The principles asserted in these pages must be more generally admitted as the basis for discussion of details, before a consistent application of them to all the various departments of government and morals can be attempted with any prospect of advantage. The few observations I propose to make on questions of detail, are designed to illustrate the principles, rather than to follow them out to their consequences. I offer, not so much applications, as specimens of application; which may serve to bring into greater clearness the meaning and limits of the two maxims which together form the entire doctrine of this Essay, and to assist the judgment in holding the balance between them, in the cases where it appears

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‘Emergencies’ have always been the pretext …”

April 28, 2020

Note the scare quotes Hayek uses!  The full quote reads: "’Emergencies’ have always been the pretext on which the safeguards of individual liberty have been eroded — and once they are suspended it is not difficult for anyone who has assumed such emergency powers to see to it that the emergency persists." (Hayek, Law, Legislation and Liberty, Vol. 3, 1979, 124, emphasis added).  
I added the emphasis, just as I am stressing the scare quotes, for a simple reason — in my reading of the history of political economy that are two glaring errors that are committed — Romance on the one hand, and Cynicism on the other.  Romance lead us astray by framing political leaders as saintly geniuses, whereas Cynicism leads us astray by framing the system as completely corrupt and devoid of any

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Some GMU History, Karen Vaughn, and Smith/Schumpeter/Stupidity Once More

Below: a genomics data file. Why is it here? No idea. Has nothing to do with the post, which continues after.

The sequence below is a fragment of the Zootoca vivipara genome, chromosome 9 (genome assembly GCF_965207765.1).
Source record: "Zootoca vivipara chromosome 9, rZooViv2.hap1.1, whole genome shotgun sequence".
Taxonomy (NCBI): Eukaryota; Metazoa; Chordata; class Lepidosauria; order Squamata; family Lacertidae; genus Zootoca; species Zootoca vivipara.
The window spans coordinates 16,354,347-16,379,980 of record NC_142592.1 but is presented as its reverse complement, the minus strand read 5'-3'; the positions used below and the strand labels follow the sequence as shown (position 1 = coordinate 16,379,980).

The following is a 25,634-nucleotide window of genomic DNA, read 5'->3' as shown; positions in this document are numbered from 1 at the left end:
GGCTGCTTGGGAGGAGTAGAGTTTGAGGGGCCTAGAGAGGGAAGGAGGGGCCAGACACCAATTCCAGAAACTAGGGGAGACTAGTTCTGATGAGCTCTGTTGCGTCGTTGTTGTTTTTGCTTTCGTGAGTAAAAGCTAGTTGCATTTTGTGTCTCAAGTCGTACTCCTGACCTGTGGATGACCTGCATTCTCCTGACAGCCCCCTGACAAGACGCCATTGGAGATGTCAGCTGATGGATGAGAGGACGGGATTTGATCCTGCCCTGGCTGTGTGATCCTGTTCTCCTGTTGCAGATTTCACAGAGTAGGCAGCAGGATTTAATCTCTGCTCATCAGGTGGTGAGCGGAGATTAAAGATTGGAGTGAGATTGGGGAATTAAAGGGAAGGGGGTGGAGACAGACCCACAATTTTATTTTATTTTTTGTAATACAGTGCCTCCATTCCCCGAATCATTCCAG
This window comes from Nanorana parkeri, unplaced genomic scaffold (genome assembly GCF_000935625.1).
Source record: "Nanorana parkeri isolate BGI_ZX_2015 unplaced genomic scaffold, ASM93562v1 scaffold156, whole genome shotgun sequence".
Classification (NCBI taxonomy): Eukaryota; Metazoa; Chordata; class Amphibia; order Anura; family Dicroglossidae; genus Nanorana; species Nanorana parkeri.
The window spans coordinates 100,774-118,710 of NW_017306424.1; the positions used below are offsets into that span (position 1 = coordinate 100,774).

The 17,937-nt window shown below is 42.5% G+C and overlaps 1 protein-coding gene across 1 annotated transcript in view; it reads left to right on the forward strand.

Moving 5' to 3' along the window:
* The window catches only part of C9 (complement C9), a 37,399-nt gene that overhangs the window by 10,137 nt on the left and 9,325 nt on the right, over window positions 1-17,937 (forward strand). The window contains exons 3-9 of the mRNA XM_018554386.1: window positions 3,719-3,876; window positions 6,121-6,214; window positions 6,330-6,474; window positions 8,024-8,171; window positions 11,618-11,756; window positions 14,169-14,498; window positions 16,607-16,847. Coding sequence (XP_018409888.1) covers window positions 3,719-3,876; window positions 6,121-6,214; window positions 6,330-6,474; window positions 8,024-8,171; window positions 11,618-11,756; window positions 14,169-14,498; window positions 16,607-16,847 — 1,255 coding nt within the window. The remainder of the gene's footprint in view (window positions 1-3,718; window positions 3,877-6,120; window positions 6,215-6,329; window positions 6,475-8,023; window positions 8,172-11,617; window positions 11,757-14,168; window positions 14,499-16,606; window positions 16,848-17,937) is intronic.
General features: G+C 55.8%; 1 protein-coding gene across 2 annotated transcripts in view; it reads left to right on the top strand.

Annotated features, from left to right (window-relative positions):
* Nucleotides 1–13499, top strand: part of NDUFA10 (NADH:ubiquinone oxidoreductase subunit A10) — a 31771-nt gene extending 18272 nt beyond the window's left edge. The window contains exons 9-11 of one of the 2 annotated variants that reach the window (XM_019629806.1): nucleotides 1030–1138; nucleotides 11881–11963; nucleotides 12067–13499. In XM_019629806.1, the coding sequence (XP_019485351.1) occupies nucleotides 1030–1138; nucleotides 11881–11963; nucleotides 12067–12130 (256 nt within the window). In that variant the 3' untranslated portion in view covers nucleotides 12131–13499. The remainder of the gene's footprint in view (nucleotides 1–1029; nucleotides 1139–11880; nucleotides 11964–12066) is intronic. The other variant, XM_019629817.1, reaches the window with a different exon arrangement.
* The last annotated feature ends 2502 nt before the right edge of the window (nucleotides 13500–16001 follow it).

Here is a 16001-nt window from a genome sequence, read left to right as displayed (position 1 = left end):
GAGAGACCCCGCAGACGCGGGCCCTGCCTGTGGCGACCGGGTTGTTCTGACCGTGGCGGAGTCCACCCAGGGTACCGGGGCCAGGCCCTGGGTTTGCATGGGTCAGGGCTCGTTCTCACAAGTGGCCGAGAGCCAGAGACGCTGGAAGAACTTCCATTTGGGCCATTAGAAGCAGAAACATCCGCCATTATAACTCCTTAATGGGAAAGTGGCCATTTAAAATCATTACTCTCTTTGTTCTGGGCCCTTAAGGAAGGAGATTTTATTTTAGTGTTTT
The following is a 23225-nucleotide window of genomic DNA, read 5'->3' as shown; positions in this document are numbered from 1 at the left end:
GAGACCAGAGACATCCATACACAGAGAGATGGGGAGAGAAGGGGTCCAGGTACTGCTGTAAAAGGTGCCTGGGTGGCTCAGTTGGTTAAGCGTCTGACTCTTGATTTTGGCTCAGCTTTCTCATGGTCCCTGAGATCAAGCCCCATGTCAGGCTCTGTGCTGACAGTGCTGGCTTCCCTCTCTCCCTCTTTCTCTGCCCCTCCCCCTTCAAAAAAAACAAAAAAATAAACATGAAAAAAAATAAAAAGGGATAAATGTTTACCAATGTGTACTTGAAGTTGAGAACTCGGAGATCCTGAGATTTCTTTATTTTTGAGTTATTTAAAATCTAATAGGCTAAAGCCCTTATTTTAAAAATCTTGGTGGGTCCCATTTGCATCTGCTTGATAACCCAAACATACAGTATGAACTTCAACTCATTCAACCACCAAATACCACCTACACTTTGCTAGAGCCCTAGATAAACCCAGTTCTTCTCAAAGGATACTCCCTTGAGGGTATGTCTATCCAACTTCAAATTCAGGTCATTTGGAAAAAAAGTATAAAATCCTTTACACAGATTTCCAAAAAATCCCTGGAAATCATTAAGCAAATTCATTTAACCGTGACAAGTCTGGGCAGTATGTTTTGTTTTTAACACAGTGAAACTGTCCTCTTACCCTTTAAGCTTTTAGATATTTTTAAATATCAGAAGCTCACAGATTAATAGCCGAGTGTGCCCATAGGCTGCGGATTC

April 17, 2020

Here is my version of a postcard from the edge to provide links to potentially interesting conversations to join during these tumultuous times.
Prior to the breakout, I was able to do two podcasts with the GMU Econ Society. Part 1 and Part 2.
2020 is the 40th anniversary of Mercatus Center, and as part of celebration I had the opportunity to sit down with one of the pivotal players in the history of the Center — Professor Karen Vaughn.  This conversation is focused on her scholarly career.  During her visit, Professor Vaughn also had the opportunity to talk with my colleague Dr. Jayme Lemke on the being a woman in the economics profession.
Finally, I published some reflections on the use of colorful examples in the teaching of economics with the hope of placing some emphasis on

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Coordination Problems in a Post Pandemic World

April 5, 2020

A mantra we have used on this site since changing our name a decade ago is that we study economics as a coordination problem, and we see entrepreneurship as the solution to that problem.  In various works the different authors on this blog have pursued and reported on here, they have studied entrepreneurship in the public, private and independent sector to see how a variety of coordination problems are in fact solved or at least ameliorated.  These are never trivial acts ex ante but often acts of bold courage; of voyages into an unknown and uncertain world. But unless these acts are taken, the coordination problem persists and opportunities for gains from trade and gains from innovation are unrealized.  In short, absent the productive specialization and peaceful social cooperation

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The Modeling “Problem” in Economics

March 27, 2020

Consider the situation of a complex adaptive system with intricate moving parts, and the critical element in all of this has purposes and plans of its own. Welcome to the world of economics. As Carl Menger pointed out over a century ago, “… man, with his needs and his command of the means to satisfy them, is himself the point at which human economic life both begins and ends.” Principles of Economics (1871, 108) Friedrich Wieser in Social Economics (1927, 8-9) would stress this point about the social sciences versus the natural sciences in stark terms as follows:

The object of investigation is man in a condition of activity. Hence our mind ratifies every accurate description of the processes of his consciousness by the affirmative declaration that such is the case, and by the

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The Planner’s Problem and the Allocation of Essential Supplies During a Crisis

March 25, 2020